A screensaver bug in Amazon's Fire TV can quickly and quietly consume hundreds of gigabytes of data, though the company is already working on a fix.
Tyler Hayes, a freelance writer, discovered the bug after Cox Cable sent him a notice about excessive data use. Upon further investigation, he discovered that the streaming set-top box was burning through as much as 80 GB in a single day.
Hayes originally blamed Fire TV's ASAP feature, which predicts the videos you'll watch and caches them for faster access. Because the feature can't be turned off, he worried that he might not be able to use Fire TV at all. It seemed that this was the nightmare scenario we imagined years ago, in which wired Internet data caps pose a threat to innovation.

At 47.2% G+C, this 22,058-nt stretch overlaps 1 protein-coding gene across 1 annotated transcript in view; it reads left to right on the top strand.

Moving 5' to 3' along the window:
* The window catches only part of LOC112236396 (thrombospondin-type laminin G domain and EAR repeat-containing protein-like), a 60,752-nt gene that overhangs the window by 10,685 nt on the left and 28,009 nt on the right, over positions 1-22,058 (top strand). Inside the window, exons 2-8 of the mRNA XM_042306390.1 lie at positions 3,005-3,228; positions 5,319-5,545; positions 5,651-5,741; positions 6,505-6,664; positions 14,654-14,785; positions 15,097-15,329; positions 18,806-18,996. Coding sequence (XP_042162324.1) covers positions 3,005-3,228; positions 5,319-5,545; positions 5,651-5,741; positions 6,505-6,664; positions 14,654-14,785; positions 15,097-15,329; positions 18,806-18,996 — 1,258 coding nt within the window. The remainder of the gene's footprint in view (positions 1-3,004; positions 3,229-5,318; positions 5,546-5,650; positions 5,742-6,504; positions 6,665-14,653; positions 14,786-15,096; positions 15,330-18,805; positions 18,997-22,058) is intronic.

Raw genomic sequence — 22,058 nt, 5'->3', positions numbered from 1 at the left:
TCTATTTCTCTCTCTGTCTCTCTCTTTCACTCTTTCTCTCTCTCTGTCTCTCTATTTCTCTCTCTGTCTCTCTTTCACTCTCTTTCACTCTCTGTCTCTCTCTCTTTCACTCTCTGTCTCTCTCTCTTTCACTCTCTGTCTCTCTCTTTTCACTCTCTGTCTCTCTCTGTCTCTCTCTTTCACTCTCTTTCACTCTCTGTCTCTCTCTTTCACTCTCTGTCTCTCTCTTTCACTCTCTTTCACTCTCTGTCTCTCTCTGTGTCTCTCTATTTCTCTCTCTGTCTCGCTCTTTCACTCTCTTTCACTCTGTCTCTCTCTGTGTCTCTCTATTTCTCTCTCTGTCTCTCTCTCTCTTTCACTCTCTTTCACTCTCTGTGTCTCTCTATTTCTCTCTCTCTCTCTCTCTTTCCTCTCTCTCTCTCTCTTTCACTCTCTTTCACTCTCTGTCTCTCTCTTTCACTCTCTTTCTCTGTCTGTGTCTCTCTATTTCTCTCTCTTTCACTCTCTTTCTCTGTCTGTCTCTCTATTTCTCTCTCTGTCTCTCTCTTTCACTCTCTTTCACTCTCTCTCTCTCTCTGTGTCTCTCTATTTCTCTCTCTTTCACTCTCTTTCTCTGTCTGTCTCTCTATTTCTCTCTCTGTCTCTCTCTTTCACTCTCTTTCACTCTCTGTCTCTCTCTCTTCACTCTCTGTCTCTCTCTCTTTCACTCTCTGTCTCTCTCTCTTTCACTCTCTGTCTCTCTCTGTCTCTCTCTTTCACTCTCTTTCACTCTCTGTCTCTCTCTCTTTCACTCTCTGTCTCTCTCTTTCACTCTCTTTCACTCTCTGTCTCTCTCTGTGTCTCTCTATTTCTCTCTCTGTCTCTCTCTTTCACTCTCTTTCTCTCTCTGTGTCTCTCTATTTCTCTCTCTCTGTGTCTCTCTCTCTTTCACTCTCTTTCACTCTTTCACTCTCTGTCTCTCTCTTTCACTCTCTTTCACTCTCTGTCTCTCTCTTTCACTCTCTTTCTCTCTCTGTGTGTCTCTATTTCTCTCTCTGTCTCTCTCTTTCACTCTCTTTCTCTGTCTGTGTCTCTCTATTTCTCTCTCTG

But on Monday, Amazon said ASAP was not to blame. Instead, Hayes had stumbled on a bug in Fire TV's “mosaic” screensaver, a feature that is disabled by default. Amazon said that for a small number of users, the images were failing to cache and driving up data consumption.
“We’re working on a software update that will fix this bug, and in the meantime you can turn off the mosaic view for the screensaver to avoid the issue,” Amazon said in a statement to Hayes.
ISP data caps may still become a major issue, as the limits by Cox and others look increasingly stingy in the age of streaming video, but at least Fire TV users aren't at any immediate risk.